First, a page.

41. Fernandez-Villaverde, Jesus & Francisco Rubio-Ramirez, Juan, 2004. "Comparing dynamic equilibrium models to data: a Bayesian approach," Journal of Econometrics, Elsevier, vol. 123(1), pages 153-187, November.
    Full references (including those not matched with items on IDEAS)

    Citations

    Citations are extracted by the CitEc Project, subscribe to its RSS feed for this item.
    as


    Cited by:

    1. Buffie, Edward F., 2014. "The Taylor principle fights back, Part II," Journal of Economic Dynamics and Control, Elsevier, vol. 46(C), pages 30-49.
    2. Buffie, Edward F., 2013. "The Taylor principle fights back, Part I," Journal of Economic Dynamics and Control, Elsevier, vol. 37(12), pages 2771-2795.
    3. Albonico, Alice & Rossi, Lorenza, 2017. "Inflation bias and markup shocks in a LAMP model with strategic interaction of monetary and fiscal policy," Journal of Macroeconomics, Elsevier, vol. 52(C), pages 39-55.
    4. Lorenzo Menna & Patrizio Tirelli, 2014. "Limited Asset Market Participation and the Optimal Fiscal and Monetary Policies," Working Papers 284, University of Milano-Bicocca, Department of Economics, revised Oct 2014.
    5. Lorenzo Menna & Patrizio Tirelli, 2017. "Optimal inflation to reduce inequality," Review of Economic Dynamics, Elsevier for the Society for Economic Dynamics, vol. 24, pages 79-94, March.
    6. Alice, Albonico & Alessia, Paccagnini & Patrizio, Tirelli, 2016. "PIIGS in the Euro Area. An Empirical DSGE Model," Working Papers 331, University of Milano-Bicocca, Department of Economics, revised 11 Mar 2016.
    7. Beqiraj Elton & Di Bartolomeo Giovanni & Di Pietro Marco, 2016. "Financial crises, limited asset market participation, and banks balance sheet constraints," wp.comunite 00127, Department of Communication, University of Teramo.
    8. repec:eee:ecolet:v:157:y:2017:i:c:p:103-106 is not listed on IDEAS
    9. Nicola Acocella & Giorgio Alleva & Elton Beqiraj & Giovanni Di Bartolomeo & Fabio Di Dio & Marco Di Pietro & Francesco Felici & Brunero Liseo, 2018. "A stochastic estimated version of the Italian dynamic General Equilibrium Model (IGEM)," Working Papers 3, Department of the Treasury, Ministry of the Economy and of Finance.
    10. Lorenzo Menna & Patrizio Tirelli, 2017. "Optimal inflation to reduce inequality," Review of Economic Dynamics, Elsevier for the Society for Economic Dynamics, vol. 24, pages 79-94, March.
    11. Beqiraj, Elton & Di Bartolomeo, Giovanni & Di Pietro, Marco & Serpieri, Carolina, 2018. "Comparing Central Europe and the Baltic macro-economies: A Bayesian approach," EconStor Preprints 175242, ZBW - German National Library of Economics.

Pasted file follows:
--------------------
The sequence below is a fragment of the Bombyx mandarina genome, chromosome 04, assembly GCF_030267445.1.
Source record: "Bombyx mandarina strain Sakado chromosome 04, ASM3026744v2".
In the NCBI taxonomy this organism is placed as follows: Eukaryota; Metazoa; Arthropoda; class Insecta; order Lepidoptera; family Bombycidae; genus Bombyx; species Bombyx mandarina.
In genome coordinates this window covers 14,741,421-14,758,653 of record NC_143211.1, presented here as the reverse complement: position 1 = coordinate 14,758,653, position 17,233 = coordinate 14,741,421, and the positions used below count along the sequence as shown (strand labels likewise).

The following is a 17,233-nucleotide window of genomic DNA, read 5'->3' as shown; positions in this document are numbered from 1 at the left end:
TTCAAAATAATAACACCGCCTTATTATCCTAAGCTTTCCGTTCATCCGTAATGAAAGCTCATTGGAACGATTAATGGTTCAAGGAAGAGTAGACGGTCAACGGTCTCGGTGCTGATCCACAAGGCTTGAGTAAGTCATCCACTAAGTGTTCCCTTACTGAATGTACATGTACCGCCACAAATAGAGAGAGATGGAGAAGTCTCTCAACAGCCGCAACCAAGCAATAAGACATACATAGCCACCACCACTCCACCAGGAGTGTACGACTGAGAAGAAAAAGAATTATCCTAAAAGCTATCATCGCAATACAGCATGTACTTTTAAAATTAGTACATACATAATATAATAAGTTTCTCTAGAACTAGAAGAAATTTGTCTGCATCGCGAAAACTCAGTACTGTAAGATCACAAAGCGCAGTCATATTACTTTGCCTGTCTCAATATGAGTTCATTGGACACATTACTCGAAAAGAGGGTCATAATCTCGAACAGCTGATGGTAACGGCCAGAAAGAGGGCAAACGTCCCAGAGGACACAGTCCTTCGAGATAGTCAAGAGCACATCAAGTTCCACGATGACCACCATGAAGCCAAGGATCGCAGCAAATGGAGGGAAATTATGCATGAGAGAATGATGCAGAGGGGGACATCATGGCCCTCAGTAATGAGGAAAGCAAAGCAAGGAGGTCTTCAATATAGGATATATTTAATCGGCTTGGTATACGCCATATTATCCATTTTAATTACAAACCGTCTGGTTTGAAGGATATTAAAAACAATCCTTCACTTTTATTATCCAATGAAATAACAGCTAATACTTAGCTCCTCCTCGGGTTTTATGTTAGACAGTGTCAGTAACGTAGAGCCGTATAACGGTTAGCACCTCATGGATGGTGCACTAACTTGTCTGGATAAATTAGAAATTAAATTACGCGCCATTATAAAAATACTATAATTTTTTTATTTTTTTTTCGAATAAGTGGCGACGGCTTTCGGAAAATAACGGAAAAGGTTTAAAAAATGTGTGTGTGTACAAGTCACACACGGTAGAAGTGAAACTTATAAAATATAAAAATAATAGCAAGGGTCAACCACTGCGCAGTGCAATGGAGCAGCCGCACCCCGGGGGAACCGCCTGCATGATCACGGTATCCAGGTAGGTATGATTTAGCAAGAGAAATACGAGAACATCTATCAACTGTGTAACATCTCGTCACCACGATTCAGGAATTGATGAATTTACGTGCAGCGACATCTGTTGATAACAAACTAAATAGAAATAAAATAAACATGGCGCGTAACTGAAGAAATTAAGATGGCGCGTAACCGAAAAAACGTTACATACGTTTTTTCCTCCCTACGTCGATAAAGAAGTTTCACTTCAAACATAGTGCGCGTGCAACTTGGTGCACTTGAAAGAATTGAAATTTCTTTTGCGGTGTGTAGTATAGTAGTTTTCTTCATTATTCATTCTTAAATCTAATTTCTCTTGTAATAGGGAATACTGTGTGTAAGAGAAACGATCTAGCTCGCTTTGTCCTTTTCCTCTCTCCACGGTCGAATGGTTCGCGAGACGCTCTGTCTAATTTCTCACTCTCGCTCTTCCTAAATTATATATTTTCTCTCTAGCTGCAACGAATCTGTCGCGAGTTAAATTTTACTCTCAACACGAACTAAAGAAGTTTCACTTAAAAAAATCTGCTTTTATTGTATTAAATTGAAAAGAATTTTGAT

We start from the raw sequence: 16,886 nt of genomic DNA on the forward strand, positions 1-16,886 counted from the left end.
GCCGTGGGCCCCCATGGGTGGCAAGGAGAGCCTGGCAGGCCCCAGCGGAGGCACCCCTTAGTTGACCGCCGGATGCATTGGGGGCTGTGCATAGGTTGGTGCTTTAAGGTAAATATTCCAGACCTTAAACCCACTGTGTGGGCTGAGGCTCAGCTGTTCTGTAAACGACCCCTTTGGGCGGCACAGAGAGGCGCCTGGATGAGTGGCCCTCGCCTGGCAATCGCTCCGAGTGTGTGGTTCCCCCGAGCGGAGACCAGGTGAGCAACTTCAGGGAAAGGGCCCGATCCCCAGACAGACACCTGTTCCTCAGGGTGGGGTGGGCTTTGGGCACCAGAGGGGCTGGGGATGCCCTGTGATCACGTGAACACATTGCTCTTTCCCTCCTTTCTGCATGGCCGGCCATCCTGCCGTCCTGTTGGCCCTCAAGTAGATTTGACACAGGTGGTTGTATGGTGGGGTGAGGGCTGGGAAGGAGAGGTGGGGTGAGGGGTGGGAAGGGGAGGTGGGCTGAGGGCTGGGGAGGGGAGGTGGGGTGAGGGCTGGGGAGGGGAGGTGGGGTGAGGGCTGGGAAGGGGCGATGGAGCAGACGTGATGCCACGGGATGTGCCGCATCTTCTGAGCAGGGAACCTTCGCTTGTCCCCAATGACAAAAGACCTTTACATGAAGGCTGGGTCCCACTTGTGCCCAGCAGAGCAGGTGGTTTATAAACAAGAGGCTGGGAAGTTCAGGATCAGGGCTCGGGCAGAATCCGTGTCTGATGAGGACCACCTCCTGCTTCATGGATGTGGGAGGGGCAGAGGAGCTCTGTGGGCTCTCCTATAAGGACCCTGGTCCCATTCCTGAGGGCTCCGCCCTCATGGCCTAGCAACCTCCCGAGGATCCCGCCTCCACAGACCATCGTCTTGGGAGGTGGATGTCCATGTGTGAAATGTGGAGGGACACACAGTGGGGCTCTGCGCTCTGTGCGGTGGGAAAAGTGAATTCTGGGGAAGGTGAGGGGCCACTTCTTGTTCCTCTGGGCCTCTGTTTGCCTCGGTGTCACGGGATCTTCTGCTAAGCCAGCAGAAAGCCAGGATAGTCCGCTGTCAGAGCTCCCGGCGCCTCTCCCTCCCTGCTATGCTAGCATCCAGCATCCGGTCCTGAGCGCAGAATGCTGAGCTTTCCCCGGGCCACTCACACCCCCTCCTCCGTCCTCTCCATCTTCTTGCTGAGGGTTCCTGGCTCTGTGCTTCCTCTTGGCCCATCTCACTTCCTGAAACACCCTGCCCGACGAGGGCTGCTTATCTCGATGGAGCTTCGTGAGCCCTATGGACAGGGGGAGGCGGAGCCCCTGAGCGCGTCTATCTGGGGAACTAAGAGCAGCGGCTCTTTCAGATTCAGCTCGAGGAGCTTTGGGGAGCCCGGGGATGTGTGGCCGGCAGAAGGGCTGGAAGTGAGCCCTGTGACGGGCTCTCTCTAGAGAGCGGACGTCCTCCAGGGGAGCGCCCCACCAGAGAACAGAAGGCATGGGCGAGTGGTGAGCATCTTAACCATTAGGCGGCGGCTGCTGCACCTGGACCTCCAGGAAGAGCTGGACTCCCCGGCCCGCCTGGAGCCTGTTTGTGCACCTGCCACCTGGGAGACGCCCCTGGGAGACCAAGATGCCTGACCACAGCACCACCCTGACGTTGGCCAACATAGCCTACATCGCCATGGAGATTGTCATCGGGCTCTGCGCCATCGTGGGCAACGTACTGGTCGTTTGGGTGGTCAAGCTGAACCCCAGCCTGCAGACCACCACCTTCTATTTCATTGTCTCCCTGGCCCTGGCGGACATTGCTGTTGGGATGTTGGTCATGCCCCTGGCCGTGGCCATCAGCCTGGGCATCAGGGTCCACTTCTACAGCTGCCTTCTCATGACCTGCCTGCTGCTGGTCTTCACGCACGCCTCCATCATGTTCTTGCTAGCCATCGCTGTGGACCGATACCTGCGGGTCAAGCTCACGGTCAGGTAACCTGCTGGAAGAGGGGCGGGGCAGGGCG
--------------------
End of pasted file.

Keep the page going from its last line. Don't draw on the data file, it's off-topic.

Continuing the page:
More about this item

    JEL classification:

    • E61 - Macroeconomics and Monetary Economics - - Macroeconomic Policy, Macroeconomic Aspects of Public Finance, and General Outlook - - - Policy Objectives; Policy Designs and Consistency; Policy Coordination
    • E63 - Macroeconomics and Monetary Economics - - Macroeconomic Policy, Macroeconomic Aspects of Public Finance, and General Outlook - - - Comparative or Joint Analysis of Fiscal and Monetary Policy; Stabilization; Treasury Policy

    Statistics

    Access and download statistics

    Corrections

    All material on this site has been provided by the respective publishers and authors. You can help correct errors and omissions. When requesting a correction, please mention this item's handle: RePEc:taf:applec:v:43:y:2011:i:21:p:2721-2738. See general information about how to correct material in RePEc.

    For technical questions regarding this item, or to correct its authors, title, abstract, bibliographic or download information, contact: (Chris Longhurst). General contact details of provider: http://www.tandfonline.com/RAEC20 .

    If you have authored this item and are not yet registered with RePEc, we encourage you to do it here. This allows to link your profile to this item. It also allows you to accept potential citations to this item that we are uncertain about.

    If CitEc recognized a reference but did not link an item in RePEc to it, you can help with this form .

    If you know of missing items citing this one, you can help us creating those links by adding the relevant references in the same way as above, for each refering item. If you are a registered author of this item, you may also want to check the "citations" tab in your RePEc Author Service profile, as there may be some citations waiting for confirmation.

    Please note that corrections may take a couple of weeks to filter through the various RePEc services.

    IDEAS is a RePEc service hosted by the Research Division of the Federal Reserve Bank of St. Louis . RePEc uses bibliographic data supplied by the respective publishers.